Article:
It can be comforting to have something keeping you down.
A shitty boss or a dead end job, the Gub’ment or the Man. Patriarchy or racism. All of these things conspire to block you from being happy, successful and fulfilled. And that’s comforting for a lot of people because it gives you something to blame. Something to rail against and to grumble about on the commute home each day.
I’m pretty sure my best thinking is behind me. I did it all during my four years of high school debate team. But during that time the one idea that we studied that continues to fascinate me the most is threat construction. Threat construction is a fairly formalized sociological and psychological tendency for us to construct external threats. Psychologically this manifests in our desire to constantly create a bogeyman that’s the root cause of the problems in our life. The effect becomes even more powerful when groups of people circle the wagons and rally together to blame some “other” for their misfortunes. People are constantly creating, or at least vastly exaggerating, external threats.
And we really enjoy this. Coworkers love to kibitz about the bosses. Crazy uncles love to prognosticate on the impending threat of sharia law. I do it too. When my startup was failing I used to love to bitch about the stupid VCs who wouldn’t invest in us. Once you start thinking about threat construction, you see it everywhere, including in your own thinking all the time. We are constantly manufacturing and exaggerating layers upon layers of external threats.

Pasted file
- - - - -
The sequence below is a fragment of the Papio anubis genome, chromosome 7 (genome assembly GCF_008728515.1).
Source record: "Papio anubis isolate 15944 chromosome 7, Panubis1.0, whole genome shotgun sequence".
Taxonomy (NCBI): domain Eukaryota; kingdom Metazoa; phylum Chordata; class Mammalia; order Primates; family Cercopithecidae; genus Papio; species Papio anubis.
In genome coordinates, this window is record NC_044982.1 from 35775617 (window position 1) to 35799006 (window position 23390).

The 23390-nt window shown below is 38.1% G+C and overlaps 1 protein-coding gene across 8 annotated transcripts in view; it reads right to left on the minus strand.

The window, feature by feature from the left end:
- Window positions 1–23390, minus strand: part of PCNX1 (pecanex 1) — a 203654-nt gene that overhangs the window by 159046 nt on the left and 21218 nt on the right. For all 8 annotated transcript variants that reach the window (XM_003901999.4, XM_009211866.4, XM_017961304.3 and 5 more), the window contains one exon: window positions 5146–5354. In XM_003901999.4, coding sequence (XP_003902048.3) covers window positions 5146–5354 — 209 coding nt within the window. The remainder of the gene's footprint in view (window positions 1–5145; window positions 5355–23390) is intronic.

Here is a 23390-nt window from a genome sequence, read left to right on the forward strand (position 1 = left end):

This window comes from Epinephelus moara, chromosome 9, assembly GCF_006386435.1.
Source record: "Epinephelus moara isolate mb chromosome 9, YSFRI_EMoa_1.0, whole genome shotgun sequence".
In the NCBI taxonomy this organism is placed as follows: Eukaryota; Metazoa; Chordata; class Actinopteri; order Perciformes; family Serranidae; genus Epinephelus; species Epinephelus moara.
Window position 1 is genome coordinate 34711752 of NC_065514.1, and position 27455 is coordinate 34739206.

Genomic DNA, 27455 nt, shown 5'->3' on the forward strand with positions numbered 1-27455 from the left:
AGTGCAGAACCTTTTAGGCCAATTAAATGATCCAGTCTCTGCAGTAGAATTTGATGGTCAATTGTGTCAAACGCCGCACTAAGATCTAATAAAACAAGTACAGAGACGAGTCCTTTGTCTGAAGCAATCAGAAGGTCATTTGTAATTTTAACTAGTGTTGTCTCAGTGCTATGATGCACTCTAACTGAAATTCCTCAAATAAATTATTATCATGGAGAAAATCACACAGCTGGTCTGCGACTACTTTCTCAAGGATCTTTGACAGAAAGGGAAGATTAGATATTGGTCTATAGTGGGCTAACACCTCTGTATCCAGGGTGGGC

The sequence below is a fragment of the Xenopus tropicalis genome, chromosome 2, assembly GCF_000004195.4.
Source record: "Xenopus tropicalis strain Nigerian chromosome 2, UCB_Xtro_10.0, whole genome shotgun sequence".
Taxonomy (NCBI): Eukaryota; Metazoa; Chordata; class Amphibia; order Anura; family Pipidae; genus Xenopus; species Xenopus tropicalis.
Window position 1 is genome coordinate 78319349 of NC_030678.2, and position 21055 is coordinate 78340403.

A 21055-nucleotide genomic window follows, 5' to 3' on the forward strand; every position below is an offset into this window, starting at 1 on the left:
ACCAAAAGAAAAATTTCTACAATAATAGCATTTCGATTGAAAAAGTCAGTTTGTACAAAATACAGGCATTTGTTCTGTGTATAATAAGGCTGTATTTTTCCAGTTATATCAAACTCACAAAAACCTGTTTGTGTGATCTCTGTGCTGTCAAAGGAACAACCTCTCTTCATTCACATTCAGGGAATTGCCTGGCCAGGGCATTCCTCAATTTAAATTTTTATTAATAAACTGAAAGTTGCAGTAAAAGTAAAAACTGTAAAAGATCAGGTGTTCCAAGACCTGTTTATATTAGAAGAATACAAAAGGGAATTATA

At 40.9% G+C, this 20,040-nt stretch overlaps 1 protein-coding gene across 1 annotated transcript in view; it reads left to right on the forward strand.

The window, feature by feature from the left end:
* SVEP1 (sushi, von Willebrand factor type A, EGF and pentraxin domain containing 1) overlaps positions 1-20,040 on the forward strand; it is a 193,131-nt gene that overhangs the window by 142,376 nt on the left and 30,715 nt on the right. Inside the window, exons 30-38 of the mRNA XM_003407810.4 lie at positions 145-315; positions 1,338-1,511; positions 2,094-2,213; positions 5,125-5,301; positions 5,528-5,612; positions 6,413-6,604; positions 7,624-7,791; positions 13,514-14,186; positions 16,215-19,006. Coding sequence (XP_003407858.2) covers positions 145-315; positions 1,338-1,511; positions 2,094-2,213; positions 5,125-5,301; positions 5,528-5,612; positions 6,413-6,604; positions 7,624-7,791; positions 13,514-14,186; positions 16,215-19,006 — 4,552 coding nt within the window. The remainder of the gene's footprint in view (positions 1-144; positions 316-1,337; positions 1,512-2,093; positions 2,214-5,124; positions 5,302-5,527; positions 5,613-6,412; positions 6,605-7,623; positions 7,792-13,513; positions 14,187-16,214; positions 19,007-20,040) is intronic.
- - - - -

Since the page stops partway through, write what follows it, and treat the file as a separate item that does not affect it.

Because the alternative can be terrifying.
When you start to really examine these threats or forces one by one and deconstruct them, what you probably find is that 99% of what’s keeping you down is made up of two things. The first thing is the shear randomness of the universe. You’re not cursed, you don’t have consistently bad luck, it’s just that the universe, the distribution of positive events, gene allocation are all profoundly random. Nothing is conspiring against you there and they only thing you can do is act like a professional poker player. You make good bets with your time, energy, decisions and resources and you let the chips fall. The second thing is You. And that’s the terrifying part. It’s comforting to think that you’re doing all you can and some force, human or otherwise is just blocking your path. But we when you really examine those thoughts it turns out that you have the ultimate control over the vast majority of those things.
Those layers of external threats and forces act as comfort blanket, shielding us from the ultimate responsibility for our own lives. My Dad used to always have a saying about his martial arts teacher who would say that “if someone punches you, it’s your fault for not getting out of the way.” It sounds a bit crazy at first glance, but it’s pretty liberating. It’s a way of thinking that you have the capacity to affect every part of your life and nothing is really out of your control to influence or improve.
Now I’m not saying that shitty bosses or government intrusion or sexism or racism are not real things. I’m not saying they’re made up. Some threats are made up, but some of them are very real. But I do think that in most cases they simply tilt the already uncertain and difficult terrain of life further against you. The lion’s share of the blame for the status of your life is probably still on you.
Complaining to your friend about something that’s keeping you from your dreams gives you a short, quick hit of good chemicals in your brain. Deeply examine the issue and you realize that 1) ultimately the onus is on you to act and 2) acting probably involves taking some risk, and the randomness of the universe ensures you don’t know it the risk will pay off. That does not give you a spurt of good chemicals, but something more akin to a punch in the gut.
But it’s the truth. We all have a terrifying freedom.